Just a few hours ago, the 3-2 Republican-dominated Federal Communications Commission released its Notice of Proposed Rulemaking on broadcast ownership and broadcast/newspaper cross-ownership. At last, here is the required followup to the broadly rejected 2003 attempt under the agency's former chair Michael Powell (son of Colin) to eliminate virtually all remaining broadcast ownership rules. Those proposed rule changes were ultimately discarded by the courts and the Senate too.
According to Commissioner Jonathan Adelstein's mostly dissenting response, we may be heading in the direction of another fiasco similar to the one in 2003: "First, the process does not commit to giving the public an opportunity to comment on specific proposals before any changes to the rules are finalized. Second, it does not commit to completing the localism proceeding and rulemaking before changing the ownership rules. Finally, it does not commit to making any final decision in a comprehensive manner. Given the history of this proceeding, these failings are astonishing." Adelstein says the manner in which the Commission is launching this critical proceeding is totally inadequate, "like submitting a high-school term paper for a Ph.D. thesis" and called the process "inexcusable" and "shallow".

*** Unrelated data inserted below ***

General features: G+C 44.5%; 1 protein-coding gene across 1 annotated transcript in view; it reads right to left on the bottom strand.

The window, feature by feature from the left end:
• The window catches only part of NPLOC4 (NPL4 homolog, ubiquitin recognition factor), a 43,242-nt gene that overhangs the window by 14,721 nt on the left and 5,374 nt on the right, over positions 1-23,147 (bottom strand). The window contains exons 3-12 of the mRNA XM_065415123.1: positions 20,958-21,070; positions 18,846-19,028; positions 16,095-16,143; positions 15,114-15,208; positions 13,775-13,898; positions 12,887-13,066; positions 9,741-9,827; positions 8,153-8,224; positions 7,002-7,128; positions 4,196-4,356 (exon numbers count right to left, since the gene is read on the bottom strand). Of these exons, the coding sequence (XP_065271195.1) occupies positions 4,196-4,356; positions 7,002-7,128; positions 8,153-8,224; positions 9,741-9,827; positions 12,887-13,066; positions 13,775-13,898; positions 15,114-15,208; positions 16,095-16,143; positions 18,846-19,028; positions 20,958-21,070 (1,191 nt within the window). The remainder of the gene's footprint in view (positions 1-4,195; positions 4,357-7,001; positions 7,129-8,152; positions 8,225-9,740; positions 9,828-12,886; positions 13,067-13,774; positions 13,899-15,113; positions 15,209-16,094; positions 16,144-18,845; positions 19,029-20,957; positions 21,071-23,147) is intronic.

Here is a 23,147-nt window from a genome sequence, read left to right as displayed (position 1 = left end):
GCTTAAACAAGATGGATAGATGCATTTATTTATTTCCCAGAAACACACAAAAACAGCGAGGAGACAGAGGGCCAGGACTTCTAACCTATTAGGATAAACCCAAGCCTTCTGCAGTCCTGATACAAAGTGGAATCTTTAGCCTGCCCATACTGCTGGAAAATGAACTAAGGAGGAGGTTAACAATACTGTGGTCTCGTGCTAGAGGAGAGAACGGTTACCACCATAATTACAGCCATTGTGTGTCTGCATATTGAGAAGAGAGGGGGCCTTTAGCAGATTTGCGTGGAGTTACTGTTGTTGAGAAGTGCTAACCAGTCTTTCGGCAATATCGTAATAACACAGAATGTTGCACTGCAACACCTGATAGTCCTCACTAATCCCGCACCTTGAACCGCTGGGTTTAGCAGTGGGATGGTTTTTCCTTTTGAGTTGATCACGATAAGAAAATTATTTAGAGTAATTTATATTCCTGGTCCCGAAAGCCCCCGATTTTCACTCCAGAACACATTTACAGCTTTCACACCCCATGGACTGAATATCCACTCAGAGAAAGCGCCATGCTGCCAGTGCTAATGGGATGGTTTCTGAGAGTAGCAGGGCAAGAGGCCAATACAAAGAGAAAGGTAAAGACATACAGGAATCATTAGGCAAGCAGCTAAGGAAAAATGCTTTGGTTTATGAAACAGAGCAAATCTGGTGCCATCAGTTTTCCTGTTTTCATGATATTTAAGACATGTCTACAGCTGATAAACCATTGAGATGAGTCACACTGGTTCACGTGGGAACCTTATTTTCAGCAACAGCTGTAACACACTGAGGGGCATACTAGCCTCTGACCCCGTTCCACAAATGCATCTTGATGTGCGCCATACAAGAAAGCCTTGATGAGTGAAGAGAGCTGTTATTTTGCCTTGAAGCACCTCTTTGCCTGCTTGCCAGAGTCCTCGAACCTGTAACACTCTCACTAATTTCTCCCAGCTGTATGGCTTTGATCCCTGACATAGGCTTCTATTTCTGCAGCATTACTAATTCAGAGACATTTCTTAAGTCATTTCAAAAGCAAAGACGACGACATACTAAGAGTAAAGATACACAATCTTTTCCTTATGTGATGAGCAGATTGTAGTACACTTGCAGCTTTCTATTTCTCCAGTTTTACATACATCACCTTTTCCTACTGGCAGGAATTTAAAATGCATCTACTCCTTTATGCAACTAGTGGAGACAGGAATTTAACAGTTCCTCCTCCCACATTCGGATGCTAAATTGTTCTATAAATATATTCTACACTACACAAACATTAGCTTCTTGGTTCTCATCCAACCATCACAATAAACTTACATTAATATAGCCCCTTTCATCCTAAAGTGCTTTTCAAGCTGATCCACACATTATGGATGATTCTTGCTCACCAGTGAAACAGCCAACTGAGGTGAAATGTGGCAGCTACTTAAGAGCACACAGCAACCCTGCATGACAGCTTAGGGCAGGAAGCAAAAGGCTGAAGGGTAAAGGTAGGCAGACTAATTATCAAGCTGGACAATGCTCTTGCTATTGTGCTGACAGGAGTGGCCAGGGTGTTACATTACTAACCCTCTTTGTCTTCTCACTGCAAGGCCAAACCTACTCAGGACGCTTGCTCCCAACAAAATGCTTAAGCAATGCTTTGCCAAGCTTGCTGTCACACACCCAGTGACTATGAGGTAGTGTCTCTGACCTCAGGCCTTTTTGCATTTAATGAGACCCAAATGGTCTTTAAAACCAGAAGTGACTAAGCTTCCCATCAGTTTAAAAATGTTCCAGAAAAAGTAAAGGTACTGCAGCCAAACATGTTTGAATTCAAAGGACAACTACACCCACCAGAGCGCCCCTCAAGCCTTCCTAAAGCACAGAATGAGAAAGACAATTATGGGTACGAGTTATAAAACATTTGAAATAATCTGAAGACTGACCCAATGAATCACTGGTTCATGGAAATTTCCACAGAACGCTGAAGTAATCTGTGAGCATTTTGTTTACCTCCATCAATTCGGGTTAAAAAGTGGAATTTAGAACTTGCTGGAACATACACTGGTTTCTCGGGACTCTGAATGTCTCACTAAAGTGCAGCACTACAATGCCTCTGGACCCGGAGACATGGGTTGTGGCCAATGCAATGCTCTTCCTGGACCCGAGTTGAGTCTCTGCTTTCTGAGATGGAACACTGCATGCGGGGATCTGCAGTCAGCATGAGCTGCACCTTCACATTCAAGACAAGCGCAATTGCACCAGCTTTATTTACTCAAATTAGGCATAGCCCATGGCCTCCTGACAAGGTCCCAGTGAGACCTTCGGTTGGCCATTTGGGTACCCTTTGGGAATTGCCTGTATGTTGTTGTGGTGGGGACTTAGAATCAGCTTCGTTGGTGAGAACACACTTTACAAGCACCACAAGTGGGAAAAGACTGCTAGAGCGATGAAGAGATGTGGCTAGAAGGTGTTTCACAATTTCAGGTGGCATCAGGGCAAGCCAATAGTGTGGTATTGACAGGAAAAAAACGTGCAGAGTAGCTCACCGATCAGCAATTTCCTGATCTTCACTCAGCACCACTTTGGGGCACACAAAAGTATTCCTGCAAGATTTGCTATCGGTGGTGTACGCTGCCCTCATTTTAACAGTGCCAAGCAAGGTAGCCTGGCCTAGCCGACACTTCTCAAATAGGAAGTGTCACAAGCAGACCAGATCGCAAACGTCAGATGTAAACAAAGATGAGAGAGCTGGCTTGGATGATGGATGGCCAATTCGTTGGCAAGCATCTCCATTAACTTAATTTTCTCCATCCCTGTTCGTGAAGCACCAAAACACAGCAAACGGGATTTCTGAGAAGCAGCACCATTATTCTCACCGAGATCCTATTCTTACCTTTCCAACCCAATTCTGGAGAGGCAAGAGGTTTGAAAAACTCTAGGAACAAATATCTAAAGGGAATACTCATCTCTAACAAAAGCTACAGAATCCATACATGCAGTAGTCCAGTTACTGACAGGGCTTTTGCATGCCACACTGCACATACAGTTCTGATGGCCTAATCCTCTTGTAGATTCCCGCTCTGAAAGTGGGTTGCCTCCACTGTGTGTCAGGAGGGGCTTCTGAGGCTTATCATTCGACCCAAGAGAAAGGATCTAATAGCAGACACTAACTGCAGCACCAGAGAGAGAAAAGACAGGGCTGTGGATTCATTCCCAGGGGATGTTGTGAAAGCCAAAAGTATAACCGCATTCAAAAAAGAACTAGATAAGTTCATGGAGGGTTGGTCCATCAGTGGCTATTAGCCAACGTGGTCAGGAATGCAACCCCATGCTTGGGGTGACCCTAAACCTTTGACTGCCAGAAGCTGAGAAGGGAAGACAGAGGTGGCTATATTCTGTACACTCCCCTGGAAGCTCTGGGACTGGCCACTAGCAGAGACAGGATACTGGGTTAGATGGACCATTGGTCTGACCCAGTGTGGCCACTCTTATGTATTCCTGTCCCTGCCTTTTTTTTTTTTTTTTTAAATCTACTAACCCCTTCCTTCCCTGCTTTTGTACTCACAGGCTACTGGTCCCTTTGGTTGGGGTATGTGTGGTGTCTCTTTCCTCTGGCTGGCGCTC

Among Commissioner Michael Copps many criticisms is the following: "(past) sins of omission need to be excised and new strategies to encourage diversity in ownership and jobs and programming need to be put in place. While people of color make up over 30 percent of our population, they own only 4.2 percent of the nation
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